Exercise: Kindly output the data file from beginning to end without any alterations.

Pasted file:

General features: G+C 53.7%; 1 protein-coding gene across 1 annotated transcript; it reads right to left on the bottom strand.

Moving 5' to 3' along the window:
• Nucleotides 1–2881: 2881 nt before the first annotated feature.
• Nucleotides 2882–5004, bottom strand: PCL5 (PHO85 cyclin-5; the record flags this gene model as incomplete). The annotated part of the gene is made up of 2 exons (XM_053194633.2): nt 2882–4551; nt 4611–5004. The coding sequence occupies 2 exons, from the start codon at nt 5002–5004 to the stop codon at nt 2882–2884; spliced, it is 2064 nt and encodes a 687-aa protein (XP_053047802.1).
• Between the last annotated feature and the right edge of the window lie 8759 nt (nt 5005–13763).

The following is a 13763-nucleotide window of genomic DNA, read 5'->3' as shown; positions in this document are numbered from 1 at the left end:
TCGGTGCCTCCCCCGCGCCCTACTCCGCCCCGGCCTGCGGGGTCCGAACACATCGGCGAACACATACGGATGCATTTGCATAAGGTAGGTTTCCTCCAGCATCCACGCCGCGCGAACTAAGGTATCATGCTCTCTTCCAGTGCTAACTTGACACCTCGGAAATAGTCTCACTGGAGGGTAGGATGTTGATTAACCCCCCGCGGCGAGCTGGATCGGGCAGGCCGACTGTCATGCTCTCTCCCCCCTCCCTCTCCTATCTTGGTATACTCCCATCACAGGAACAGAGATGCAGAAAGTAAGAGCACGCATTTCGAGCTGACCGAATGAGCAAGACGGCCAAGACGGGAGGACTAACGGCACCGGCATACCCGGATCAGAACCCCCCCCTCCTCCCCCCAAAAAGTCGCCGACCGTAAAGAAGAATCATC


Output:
General features: G+C 53.7%; 1 protein-coding gene across 1 annotated transcript; it reads right to left on the bottom strand.

Moving 5' to 3' along the window:
• Nucleotides 1–2881: 2881 nt before the first annotated feature.
• Nucleotides 2882–5004, bottom strand: PCL5 (PHO85 cyclin-5; the record flags this gene model as incomplete). The annotated part of the gene is made up of 2 exons (XM_053194633.2): nt 2882–4551; nt 4611–5004. The coding sequence occupies 2 exons, from the start codon at nt 5002–5004 to the stop codon at nt 2882–2884; spliced, it is 2064 nt and encodes a 687-aa protein (XP_053047802.1).
• Between the last annotated feature and the right edge of the window lie 8759 nt (nt 5005–13763).

The following is a 13763-nucleotide window of genomic DNA, read 5'->3' as shown; positions in this document are numbered from 1 at the left end:
TCGGTGCCTCCCCCGCGCCCTACTCCGCCCCGGCCTGCGGGGTCCGAACACATCGGCGAACACATACGGATGCATTTGCATAAGGTAGGTTTCCTCCAGCATCCACGCCGCGCGAACTAAGGTATCATGCTCTCTTCCAGTGCTAACTTGACACCTCGGAAATAGTCTCACTGGAGGGTAGGATGTTGATTAACCCCCCGCGGCGAGCTGGATCGGGCAGGCCGACTGTCATGCTCTCTCCCCCCTCCCTCTCCTATCTTGGTATACTCCCATCACAGGAACAGAGATGCAGAAAGTAAGAGCACGCATTTCGAGCTGACCGAATGAGCAAGACGGCCAAGACGGGAGGACTAACGGCACCGGCATACCCGGATCAGAACCCCCCCCTCCTCCCCCCAAAAAGTCGCCGACCGTAAAGAAGAATCATC